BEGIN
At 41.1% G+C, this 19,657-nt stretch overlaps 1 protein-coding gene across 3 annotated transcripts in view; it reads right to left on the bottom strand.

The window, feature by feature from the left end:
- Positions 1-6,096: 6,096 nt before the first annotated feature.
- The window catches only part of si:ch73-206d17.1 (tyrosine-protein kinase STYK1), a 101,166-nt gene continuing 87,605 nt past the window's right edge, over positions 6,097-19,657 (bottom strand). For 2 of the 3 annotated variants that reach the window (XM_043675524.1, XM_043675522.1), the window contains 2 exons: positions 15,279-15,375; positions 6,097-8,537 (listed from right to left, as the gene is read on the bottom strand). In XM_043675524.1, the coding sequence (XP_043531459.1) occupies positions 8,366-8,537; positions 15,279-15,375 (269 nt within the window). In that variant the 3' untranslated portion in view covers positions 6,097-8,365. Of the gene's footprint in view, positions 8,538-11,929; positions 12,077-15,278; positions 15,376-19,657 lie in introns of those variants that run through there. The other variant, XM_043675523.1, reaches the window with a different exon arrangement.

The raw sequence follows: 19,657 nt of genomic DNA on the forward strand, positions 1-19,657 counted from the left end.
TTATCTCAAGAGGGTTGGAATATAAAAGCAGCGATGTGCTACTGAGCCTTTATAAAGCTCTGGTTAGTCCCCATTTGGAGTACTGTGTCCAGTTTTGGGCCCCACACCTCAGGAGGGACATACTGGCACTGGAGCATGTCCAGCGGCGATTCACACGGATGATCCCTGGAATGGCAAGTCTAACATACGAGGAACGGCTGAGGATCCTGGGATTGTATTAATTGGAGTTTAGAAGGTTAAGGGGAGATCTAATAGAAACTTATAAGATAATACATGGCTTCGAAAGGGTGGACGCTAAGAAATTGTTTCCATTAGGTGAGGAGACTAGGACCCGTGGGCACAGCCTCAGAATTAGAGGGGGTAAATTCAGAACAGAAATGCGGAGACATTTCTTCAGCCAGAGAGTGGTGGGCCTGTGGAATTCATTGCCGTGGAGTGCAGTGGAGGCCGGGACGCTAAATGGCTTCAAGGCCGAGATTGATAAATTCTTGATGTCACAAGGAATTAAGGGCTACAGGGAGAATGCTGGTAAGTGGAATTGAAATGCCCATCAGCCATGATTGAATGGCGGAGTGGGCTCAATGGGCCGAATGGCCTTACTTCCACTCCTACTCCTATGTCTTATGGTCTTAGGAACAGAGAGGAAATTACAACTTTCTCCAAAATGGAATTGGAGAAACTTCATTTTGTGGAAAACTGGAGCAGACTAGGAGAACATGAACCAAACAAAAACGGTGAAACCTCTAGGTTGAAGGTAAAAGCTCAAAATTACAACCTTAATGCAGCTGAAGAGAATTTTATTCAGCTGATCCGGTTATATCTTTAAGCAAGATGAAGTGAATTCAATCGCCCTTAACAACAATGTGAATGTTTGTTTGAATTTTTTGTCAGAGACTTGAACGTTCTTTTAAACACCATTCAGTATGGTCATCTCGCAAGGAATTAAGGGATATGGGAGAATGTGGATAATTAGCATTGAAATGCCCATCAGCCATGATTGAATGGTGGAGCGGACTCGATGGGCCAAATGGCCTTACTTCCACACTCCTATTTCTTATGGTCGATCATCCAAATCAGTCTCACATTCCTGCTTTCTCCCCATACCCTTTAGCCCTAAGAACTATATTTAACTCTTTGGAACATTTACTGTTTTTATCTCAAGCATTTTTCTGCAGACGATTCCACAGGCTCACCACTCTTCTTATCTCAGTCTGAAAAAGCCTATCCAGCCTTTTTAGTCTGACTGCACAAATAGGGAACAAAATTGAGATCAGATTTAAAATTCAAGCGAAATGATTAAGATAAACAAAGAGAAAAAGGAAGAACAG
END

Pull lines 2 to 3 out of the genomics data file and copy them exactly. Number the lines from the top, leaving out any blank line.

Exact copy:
The window, feature by feature from the left end:
- Positions 1-6,096: 6,096 nt before the first annotated feature.